Adam’s Legacy
Adams Erbe

adams erbe astrid rosenfeld
Diogenes Verlag
March 2011 / 400pp

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This wonderfully energetic and funny debut is a powerful and compelling story, establishing Rosenfeld as an exciting and original new talent. With comic brio, Adam’s Legacy dashes to the heart of the story of eight-year-old Eddy. Little is known about his father; his mother, the ‘antichrist of feminism’, just wanted to get pregnant. However, Eddy is told by his grandparents, Lara and Moses, about his uncanny resemblance to his great-uncle, Adam Cohen.

This narrative door is left on the latch during a wonderful detour in the company of Jack Moss. Eddy stumbles across this ‘Elvis’ in Berlin Zoo, quickly falls under his charm, and coughs his way through his first cigarettes near the elephant enclosure. Despite spirited opposition from Lara, his mother also soon falls into Elvis’s arms. They begin an itinerant life around Jack’s business interests, mainly selling fake fossils to frustrated housewives, during which Eddy often skips school for alternative history lessons with his new father.

Years later, after Moses’ death, Eddy discovers a manuscript that takes the reader back to great-uncle Adam’s life, first in 1930s Berlin and then occupied Poland in the 1940s. As a young man, Adam falls in love with Anna – who promptly disappears after the Jewish pogrom of November 1938. His grandmother enlists the help of a senior officer under the new regime, and they enable Adam to assume a new identity and search for Anna in Poland. With the help of the Polish resistance, he changes places with Anna in the Warsaw ghetto, and she is smuggled out to safety.

In the brief third section, Eddy finds 90-year-old Anna alive in New York. He restores the pieces of the story to her as best he can. Moses died thinking that his brother Adam was a thief, whereas in fact their grandmother had sewn most of the family diamonds into the jacket that Adam took with him. He found them at the crucial moment in the ghetto, and bought three weeks to write his story before being put on a train east. Eddy can read Anna his great-uncle’s writing because it was saved with the help of a young girl.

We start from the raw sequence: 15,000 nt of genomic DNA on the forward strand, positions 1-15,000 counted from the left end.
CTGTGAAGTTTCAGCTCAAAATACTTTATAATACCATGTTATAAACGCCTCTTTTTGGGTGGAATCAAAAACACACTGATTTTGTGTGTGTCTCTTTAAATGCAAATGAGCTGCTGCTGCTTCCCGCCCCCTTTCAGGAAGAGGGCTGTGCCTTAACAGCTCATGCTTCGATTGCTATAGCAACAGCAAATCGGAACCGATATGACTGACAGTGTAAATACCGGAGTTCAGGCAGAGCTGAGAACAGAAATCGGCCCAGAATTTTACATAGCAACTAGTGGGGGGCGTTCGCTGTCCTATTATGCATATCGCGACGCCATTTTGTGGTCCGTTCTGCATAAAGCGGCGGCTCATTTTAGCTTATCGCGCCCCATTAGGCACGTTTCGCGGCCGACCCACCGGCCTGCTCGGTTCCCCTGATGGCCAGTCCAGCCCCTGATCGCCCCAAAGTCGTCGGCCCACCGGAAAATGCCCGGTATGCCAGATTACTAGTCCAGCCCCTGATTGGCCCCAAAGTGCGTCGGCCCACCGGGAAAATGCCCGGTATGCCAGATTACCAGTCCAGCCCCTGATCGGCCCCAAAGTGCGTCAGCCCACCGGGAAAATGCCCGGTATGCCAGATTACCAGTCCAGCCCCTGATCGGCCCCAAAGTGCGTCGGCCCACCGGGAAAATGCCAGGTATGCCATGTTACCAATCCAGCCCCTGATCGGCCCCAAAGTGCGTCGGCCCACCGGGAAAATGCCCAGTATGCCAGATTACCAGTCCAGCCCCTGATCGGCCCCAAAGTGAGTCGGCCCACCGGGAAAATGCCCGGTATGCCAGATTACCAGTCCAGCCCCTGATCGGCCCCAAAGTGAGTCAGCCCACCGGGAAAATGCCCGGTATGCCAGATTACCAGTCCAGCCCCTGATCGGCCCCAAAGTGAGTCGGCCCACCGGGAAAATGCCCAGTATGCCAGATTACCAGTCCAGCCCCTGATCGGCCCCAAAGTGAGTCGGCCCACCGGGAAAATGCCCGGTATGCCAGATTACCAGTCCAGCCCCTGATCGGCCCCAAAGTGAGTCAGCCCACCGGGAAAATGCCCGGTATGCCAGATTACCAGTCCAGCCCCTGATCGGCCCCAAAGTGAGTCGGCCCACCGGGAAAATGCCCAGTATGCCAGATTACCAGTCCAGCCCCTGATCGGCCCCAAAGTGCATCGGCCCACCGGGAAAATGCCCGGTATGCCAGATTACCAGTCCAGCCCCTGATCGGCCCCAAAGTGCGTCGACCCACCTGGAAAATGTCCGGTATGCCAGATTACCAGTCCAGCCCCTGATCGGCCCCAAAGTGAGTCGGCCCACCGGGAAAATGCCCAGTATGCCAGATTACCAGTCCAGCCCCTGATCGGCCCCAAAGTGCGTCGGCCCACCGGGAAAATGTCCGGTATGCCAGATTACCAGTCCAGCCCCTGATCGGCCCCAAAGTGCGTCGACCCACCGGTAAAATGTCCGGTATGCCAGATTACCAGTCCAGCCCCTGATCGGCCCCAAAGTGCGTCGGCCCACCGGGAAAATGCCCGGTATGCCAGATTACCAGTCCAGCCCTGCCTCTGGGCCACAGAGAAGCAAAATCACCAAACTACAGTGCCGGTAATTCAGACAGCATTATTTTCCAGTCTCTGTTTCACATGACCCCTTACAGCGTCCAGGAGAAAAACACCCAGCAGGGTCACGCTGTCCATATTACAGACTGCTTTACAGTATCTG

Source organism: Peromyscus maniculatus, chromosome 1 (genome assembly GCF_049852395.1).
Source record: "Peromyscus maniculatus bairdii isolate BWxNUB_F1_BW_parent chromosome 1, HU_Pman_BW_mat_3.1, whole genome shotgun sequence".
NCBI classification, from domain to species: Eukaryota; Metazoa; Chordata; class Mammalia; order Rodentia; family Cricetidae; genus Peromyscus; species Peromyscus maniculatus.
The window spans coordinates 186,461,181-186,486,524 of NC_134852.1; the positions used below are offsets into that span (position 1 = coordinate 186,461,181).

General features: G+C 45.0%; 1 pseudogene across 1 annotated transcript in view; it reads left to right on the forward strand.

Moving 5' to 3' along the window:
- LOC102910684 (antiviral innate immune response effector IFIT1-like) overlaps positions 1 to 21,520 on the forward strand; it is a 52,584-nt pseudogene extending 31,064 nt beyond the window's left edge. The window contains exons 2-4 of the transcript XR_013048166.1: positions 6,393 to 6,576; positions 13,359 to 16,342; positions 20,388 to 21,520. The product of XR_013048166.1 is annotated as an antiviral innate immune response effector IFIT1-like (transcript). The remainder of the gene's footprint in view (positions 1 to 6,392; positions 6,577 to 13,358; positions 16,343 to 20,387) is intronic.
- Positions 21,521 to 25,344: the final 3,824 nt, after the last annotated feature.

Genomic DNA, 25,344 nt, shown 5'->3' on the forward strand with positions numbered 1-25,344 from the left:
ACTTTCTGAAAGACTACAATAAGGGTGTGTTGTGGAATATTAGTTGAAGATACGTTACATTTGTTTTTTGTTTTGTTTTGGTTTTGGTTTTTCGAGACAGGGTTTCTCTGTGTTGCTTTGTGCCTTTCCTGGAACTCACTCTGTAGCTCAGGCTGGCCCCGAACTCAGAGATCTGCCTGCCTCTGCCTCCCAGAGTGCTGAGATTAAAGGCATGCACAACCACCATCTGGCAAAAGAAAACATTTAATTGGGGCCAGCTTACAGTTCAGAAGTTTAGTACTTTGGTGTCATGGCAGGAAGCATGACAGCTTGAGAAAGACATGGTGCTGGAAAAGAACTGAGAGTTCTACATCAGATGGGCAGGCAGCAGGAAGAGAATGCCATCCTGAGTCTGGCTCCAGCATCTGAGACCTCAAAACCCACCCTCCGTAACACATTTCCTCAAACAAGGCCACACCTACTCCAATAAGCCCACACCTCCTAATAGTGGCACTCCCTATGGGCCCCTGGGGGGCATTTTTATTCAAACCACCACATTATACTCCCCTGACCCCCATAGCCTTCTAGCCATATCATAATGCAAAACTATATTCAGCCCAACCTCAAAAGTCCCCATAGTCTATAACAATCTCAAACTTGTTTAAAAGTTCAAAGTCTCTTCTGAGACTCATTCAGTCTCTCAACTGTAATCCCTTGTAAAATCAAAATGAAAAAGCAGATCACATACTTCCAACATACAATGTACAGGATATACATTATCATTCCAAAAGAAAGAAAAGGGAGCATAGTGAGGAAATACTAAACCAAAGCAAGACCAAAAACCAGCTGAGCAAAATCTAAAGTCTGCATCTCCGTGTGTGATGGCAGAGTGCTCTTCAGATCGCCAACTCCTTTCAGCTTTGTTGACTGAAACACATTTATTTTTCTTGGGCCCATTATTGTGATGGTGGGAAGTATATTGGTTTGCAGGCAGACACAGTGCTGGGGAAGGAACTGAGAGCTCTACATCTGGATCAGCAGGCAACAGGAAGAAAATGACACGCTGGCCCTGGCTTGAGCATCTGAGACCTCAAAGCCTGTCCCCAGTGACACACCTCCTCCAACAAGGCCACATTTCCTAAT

Rosenfeld has a sharp eye for the comic touch. She slices into the family mishaps of Eddy and his mother with particular bravura, and supporting characters leap off the page. With its whistle-stop tour of Nazi German history and fresh engagement with Europe’s recent wartime past, Adam’s Legacy is an ambitious and thrilling novel.

press quotes

‘Rosenfeld achieves what ought to be impossible – to tell the stories of those who have died with both emotion and humour… She narrates the genocide of the Jews and its effects on the survivors and on later generations in a tragicomic mode that is full of black humour.’
– Deutschlandradio Kultur

‘Rosenfeld’s story is moving and full of unflinching humour; the story of fates and great emotions and how the past penetrates the present.’
– sf-magazin

about the author

Astrid Rosenfeld was born in Cologne in 1977. After finishing secondary school, Rosenfeld spent two years in California, then moved to Berlin to train as an actress. Since then she has worked in various positions in the film industry, including as a casting director. She currently lives in Berlin.

rights information

Translation rights sold to:
Italy (Mondadori)

Translation rights available from:
Diogenes Verlag AG
Sprecherstrasse 8, 8032 Zurich
Tel: +41 44 252 84 07
Contact: Susanne Bauknecht 

Diogenes Verlag was founded in Zurich in 1952 by Daniel Keel and Rudolf C. Bettschart. One of the leading international publishing houses, it numbers among its authors Alfred Andersch, Friedrich Dürrenmatt, Patricia Highsmith, Donna Leon, Bernhard Schlink and Patrick Süskind. Children’s authors include Tatjana Hauptmann, Ute Krause, Karl Friedrich Waechter and Tomi Ungerer. Diogenes is home to the two international bestselling authors Patrick Süskind (Perfume) and Bernhard Schlink (The Reader). Schlink’s latest publications in English are The Weekend and The Gordian Knot, both published by Weidenfeld & Nicolson.

translation assistance

Applications should be made to the Goethe-Institut.

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All recommendations from Spring 2011